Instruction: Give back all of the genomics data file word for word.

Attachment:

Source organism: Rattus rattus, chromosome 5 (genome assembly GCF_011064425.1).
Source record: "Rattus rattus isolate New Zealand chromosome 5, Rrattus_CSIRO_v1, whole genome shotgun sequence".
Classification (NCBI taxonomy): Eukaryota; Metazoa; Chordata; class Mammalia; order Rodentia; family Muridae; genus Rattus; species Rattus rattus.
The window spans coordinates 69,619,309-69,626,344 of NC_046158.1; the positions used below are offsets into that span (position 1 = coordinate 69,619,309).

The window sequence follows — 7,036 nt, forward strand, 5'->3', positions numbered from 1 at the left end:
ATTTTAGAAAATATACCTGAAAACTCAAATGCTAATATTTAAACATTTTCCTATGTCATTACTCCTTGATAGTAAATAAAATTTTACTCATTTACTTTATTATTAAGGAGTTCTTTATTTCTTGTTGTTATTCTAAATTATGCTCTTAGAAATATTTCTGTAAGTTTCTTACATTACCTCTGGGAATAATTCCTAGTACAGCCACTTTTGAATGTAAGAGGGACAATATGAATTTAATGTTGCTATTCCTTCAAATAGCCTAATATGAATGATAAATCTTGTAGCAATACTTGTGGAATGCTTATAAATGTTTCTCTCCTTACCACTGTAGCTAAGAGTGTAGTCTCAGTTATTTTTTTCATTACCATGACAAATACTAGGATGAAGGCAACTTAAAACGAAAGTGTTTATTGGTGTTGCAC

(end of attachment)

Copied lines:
Source organism: Rattus rattus, chromosome 5 (genome assembly GCF_011064425.1).
Source record: "Rattus rattus isolate New Zealand chromosome 5, Rrattus_CSIRO_v1, whole genome shotgun sequence".
Classification (NCBI taxonomy): Eukaryota; Metazoa; Chordata; class Mammalia; order Rodentia; family Muridae; genus Rattus; species Rattus rattus.
The window spans coordinates 69,619,309-69,626,344 of NC_046158.1; the positions used below are offsets into that span (position 1 = coordinate 69,619,309).

The window sequence follows — 7,036 nt, forward strand, 5'->3', positions numbered from 1 at the left end:
ATTTTAGAAAATATACCTGAAAACTCAAATGCTAATATTTAAACATTTTCCTATGTCATTACTCCTTGATAGTAAATAAAATTTTACTCATTTACTTTATTATTAAGGAGTTCTTTATTTCTTGTTGTTATTCTAAATTATGCTCTTAGAAATATTTCTGTAAGTTTCTTACATTACCTCTGGGAATAATTCCTAGTACAGCCACTTTTGAATGTAAGAGGGACAATATGAATTTAATGTTGCTATTCCTTCAAATAGCCTAATATGAATGATAAATCTTGTAGCAATACTTGTGGAATGCTTATAAATGTTTCTCTCCTTACCACTGTAGCTAAGAGTGTAGTCTCAGTTATTTTTTTCATTACCATGACAAATACTAGGATGAAGGCAACTTAAAACGAAAGTGTTTATTGGTGTTGCAC